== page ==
Though trends toward vintage clothing and silver hair might imply otherwise, respect and mimicry aren’t one in the same. We should aspire to learn from our elders instead of just admiring them. That means taking an interest! Ask your parents and grandparents about their lives and engage with the older members of your community. What have they been through and how has it informed their point of view?

As it happens, there will always be disagreement (ideologically and otherwise) between generations, but we can’t learn or support our own beliefs if we can’t understand those outside our worldview. Youth comes part and parcel with mistake-making, and every older person was young once, not to mention imperfectly human throughout their lives.

You know what they say: If you don’t know your history you’re doomed to repeat it. As members of history and present all at once, our elders have much to teach us about what to do and what not to do. Learn from them, and you can repeat the good and avoid the bad.

Be inspired by your elders

If your grandmother fought for women’s suffrage, that’s inspiring. If your grandfather fought in WWII, that is too. If your parents were immigrants, that’s inspiring as well. In fact, even the basics of parenting and life are inspiring: raising kids, working long hours in difficult industries, enduring life’s many hurdles decade after decade.

Sometimes we take our forebears for granted. In youth, and even young adulthood everything feels so difficult and personal. The “self-centered” trait is in fact not specific to Millennials but every person in history with a developing body, brain, and perspective — as Psychology Today puts it, “it is because they are going through a process of self discovery and what may seem like an unwillingness to engage may actually be a sign of having little to no confidence to engage on an emotional level.” It can be hard to imagine that your elders dealt with every single pain as you and more, for a longer time, but it’s true. That endurance alone ought to be inspiring.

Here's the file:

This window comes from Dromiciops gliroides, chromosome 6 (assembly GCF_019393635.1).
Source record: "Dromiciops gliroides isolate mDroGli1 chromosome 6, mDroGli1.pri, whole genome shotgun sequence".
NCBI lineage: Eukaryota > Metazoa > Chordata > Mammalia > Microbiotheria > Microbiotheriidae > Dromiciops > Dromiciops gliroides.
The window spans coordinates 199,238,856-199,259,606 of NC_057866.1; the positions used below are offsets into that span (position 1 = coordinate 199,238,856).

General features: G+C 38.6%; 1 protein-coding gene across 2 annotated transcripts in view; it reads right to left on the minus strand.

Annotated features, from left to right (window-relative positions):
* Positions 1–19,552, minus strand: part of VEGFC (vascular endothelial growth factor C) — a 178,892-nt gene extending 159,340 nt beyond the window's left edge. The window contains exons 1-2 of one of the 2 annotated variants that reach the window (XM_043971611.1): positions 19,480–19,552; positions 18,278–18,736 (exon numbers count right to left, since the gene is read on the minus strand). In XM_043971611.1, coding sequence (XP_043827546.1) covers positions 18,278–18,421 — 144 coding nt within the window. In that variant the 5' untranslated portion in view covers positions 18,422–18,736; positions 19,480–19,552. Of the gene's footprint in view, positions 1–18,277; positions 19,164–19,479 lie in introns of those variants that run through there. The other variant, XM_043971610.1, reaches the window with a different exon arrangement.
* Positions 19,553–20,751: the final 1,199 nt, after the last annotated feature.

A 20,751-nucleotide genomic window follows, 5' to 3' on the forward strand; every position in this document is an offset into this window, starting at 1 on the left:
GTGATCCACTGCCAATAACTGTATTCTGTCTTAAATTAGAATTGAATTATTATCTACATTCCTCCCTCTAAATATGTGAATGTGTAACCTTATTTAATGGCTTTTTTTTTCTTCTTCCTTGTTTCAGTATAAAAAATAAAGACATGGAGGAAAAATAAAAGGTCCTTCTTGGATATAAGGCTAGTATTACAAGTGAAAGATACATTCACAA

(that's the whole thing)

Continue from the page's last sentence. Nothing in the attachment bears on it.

Inspiration is defined by the urge to act based on feeling. So the key here is that we aren’t just “respectful” of everything our elders experienced, but inspired to be better workers, parents, spouses, and citizens — whether simply to make them proud or to know in your bones that you’re taking what they gave you and turning it into something new.

Support your elders

The way we treat our elders is a reflection of a society and its values. While it may vary from culture to culture and person to person, it is something that can always be improved, especially as the population share of elderly persons grows year after year.

The best way to support our elders is to advocate for systems that support them — in regards to healthcare, infrastructure, housing, finance and more. An individual can only do so much to meet later-in-life needs without options that will make seniors comfortable and happy, especially post-retirement when they require greater stability and in all areas of life.

Celebrating, learning from, being inspired by, and supporting our elders paints a more expansive picture of what “respect” should look like. If we foster these things today, the next generation will do the same for us when our time comes.

Melissa Powell is COO at the Allure Group, a networked of skilled nursing facilities based in New York City. Powell has been published on Entrepreneur.com, Modern Healthcare, and Business.com.